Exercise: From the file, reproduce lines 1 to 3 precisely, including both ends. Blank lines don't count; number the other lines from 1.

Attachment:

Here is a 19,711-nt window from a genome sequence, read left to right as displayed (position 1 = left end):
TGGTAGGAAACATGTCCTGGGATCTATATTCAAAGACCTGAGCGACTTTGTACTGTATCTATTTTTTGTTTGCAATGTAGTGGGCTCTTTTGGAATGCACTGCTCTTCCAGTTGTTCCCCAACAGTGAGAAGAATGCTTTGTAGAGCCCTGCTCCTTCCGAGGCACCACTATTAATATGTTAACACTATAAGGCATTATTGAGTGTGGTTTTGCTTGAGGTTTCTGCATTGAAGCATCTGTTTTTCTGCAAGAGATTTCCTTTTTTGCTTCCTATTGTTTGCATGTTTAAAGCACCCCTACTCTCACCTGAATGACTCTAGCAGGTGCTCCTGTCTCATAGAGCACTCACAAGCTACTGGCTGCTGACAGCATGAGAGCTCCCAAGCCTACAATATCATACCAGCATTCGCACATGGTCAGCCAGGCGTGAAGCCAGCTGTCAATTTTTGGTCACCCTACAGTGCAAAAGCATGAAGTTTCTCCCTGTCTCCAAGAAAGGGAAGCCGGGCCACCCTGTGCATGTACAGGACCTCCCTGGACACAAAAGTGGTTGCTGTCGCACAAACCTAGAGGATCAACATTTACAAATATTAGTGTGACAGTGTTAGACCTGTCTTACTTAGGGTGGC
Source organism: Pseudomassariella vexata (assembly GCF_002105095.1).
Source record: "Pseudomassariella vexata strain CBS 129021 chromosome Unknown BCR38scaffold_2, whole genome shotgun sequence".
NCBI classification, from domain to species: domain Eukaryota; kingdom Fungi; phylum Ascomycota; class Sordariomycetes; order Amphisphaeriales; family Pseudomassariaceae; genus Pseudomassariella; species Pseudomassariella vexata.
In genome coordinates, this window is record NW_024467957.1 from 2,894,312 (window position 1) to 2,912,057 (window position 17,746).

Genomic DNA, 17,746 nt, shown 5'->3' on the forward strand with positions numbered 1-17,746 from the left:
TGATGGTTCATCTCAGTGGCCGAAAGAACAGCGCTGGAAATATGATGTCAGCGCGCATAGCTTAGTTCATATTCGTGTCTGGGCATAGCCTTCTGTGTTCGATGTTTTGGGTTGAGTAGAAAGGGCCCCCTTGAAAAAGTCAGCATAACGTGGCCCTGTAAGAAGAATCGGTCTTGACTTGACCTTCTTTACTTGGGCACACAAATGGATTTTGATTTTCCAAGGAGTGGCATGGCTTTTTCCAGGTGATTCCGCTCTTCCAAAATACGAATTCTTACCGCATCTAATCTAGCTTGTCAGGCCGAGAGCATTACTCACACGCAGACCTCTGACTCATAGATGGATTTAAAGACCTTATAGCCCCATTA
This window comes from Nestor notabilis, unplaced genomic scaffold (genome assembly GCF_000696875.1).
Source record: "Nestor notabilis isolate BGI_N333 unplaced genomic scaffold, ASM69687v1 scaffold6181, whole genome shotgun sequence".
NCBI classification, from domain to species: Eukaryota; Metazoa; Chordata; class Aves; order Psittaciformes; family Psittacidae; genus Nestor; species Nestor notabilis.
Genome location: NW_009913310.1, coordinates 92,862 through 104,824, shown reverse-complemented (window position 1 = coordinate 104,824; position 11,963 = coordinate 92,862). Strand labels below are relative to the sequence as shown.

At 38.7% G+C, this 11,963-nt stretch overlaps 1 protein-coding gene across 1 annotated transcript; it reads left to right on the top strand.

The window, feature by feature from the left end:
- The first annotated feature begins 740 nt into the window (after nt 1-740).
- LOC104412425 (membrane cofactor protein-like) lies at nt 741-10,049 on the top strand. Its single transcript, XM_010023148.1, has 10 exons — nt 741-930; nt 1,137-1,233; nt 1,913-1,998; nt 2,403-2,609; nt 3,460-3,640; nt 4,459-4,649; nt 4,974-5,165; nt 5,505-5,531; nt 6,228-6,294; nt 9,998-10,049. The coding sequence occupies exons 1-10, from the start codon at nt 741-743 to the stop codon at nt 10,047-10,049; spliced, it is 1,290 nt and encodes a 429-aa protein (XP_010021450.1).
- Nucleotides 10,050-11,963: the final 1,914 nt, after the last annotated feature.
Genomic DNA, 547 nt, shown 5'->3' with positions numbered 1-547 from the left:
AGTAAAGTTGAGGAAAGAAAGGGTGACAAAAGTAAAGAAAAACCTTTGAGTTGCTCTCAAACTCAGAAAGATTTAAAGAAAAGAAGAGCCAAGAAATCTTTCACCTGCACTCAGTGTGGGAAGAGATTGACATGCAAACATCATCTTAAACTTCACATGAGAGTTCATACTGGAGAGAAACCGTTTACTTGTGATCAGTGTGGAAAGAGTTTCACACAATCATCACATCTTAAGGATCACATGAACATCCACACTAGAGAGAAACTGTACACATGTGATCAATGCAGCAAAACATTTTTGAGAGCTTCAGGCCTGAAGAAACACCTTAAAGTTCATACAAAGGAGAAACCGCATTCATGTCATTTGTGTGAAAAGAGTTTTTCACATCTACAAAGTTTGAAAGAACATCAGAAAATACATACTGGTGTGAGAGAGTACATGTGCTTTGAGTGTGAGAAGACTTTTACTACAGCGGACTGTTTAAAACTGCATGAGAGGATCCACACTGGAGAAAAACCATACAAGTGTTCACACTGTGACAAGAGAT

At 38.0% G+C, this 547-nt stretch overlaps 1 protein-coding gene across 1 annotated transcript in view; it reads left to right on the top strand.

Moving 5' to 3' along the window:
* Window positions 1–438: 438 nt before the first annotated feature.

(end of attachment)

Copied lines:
Here is a 19,711-nt window from a genome sequence, read left to right as displayed (position 1 = left end):
TGGTAGGAAACATGTCCTGGGATCTATATTCAAAGACCTGAGCGACTTTGTACTGTATCTATTTTTTGTTTGCAATGTAGTGGGCTCTTTTGGAATGCACTGCTCTTCCAGTTGTTCCCCAACAGTGAGAAGAATGCTTTGTAGAGCCCTGCTCCTTCCGAGGCACCACTATTAATATGTTAACACTATAAGGCATTATTGAGTGTGGTTTTGCTTGAGGTTTCTGCATTGAAGCATCTGTTTTTCTGCAAGAGATTTCCTTTTTTGCTTCCTATTGTTTGCATGTTTAAAGCACCCCTACTCTCACCTGAATGACTCTAGCAGGTGCTCCTGTCTCATAGAGCACTCACAAGCTACTGGCTGCTGACAGCATGAGAGCTCCCAAGCCTACAATATCATACCAGCATTCGCACATGGTCAGCCAGGCGTGAAGCCAGCTGTCAATTTTTGGTCACCCTACAGTGCAAAAGCATGAAGTTTCTCCCTGTCTCCAAGAAAGGGAAGCCGGGCCACCCTGTGCATGTACAGGACCTCCCTGGACACAAAAGTGGTTGCTGTCGCACAAACCTAGAGGATCAACATTTACAAATATTAGTGTGACAGTGTTAGACCTGTCTTACTTAGGGTGGC
Source organism: Pseudomassariella vexata (assembly GCF_002105095.1).